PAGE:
Nearshore morphology shifts in a storm. While rock and gravel beaches act as a natural shoreline buffer, they are formed dynamically and continue to re-form during surge and wave events. Rock and gravel beaches react with significant shifts in sediment redistribution, or erosion. In contrast to a calm period, the storm of 2010 highlighted the potential variations in beach morphology, or shoreline evolution all along the variegated shores of the Gaspésie.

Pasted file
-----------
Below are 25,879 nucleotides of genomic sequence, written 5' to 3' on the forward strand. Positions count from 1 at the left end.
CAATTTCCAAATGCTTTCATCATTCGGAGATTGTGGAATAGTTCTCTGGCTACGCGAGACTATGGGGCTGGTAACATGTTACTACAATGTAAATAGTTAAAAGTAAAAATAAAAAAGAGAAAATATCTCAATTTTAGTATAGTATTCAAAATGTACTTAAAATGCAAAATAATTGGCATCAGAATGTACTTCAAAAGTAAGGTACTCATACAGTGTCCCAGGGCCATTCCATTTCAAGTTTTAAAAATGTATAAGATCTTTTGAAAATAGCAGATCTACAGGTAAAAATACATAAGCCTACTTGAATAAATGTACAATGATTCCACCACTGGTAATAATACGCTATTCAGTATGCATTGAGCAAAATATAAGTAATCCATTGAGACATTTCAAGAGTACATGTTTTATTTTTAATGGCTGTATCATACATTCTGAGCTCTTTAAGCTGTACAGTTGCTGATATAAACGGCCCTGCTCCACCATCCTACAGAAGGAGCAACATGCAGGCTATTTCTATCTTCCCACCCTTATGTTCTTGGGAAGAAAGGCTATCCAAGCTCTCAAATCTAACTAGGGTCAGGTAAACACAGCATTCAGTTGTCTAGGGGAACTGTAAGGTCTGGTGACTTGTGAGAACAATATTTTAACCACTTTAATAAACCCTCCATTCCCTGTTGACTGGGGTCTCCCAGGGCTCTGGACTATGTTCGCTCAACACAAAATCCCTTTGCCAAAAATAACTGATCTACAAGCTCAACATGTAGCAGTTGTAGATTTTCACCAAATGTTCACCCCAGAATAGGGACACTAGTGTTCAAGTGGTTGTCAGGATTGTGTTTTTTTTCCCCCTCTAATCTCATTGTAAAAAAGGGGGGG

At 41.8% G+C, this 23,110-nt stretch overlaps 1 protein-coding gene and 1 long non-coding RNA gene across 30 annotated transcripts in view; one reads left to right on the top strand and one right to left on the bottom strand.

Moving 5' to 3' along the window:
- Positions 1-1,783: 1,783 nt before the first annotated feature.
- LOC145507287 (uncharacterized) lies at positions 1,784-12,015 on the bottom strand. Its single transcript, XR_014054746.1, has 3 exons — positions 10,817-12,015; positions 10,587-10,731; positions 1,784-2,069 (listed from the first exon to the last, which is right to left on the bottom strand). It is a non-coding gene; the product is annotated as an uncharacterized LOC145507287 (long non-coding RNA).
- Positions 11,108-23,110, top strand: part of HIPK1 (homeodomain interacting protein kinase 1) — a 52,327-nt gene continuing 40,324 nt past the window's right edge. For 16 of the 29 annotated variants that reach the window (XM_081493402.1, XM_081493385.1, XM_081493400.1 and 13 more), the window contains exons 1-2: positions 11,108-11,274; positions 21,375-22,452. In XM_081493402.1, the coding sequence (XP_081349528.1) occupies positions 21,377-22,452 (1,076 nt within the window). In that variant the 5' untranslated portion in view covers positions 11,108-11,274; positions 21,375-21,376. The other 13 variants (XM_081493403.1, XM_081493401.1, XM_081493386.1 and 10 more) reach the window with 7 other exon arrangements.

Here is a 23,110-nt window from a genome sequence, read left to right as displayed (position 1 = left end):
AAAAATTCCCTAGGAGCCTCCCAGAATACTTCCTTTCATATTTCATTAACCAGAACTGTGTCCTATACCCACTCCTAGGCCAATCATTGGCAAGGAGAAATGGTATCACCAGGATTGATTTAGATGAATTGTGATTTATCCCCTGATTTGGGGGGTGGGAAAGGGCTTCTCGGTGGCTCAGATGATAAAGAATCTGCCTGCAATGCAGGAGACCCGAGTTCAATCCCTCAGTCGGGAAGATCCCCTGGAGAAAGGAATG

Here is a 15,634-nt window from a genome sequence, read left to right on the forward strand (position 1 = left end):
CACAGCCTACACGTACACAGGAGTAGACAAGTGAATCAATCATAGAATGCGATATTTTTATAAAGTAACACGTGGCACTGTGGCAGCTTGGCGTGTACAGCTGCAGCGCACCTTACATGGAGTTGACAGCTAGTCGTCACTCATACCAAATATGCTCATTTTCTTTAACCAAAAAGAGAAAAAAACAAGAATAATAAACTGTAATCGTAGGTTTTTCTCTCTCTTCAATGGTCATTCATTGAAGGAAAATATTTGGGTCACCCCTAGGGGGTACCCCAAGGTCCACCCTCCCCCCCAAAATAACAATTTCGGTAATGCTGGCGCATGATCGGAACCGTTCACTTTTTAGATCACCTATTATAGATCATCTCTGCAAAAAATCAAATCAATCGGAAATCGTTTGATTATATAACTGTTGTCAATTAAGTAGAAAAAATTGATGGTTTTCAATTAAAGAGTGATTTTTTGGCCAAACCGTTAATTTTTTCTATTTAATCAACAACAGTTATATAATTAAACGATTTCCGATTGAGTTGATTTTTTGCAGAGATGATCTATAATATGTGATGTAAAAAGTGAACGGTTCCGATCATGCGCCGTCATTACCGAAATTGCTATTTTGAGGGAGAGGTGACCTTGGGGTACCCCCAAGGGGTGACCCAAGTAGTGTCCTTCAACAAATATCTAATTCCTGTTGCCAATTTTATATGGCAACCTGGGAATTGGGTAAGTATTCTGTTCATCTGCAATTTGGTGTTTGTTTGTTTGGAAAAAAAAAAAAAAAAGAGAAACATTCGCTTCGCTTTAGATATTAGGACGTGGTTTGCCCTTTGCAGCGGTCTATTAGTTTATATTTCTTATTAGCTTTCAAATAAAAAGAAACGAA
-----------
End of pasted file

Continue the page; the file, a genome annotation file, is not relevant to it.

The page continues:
Across the municipality of Sainte-Flavie, the tides of Big Waterway shifted the beach landward, towards the narrow strip of ground where homes are located between the shore and Route 132. There are about 900 residents in Sainte-Flavie, it is a close-knit municipality that covers about forty square kilometers, a solid eighty hectares smaller than New York’s Central Park. The ensuing damage is best expressed by the images that the internet provides, and that somehow begin to look like a generic stock image for the state of global floodplain communities. More to the point is the ensuing response, which led to numerous studies that offered a portrait of the storm in charts, graphs, and datasets, the reportage that typically follows an event so costly and widespread. Details were consolidated yearly, as university departments, provincial administrations, and the Federal government included Sainte-Flavie and other towns in lengthy assessments. The published and peer-reviewed risks confirmed what regional homeowners already knew.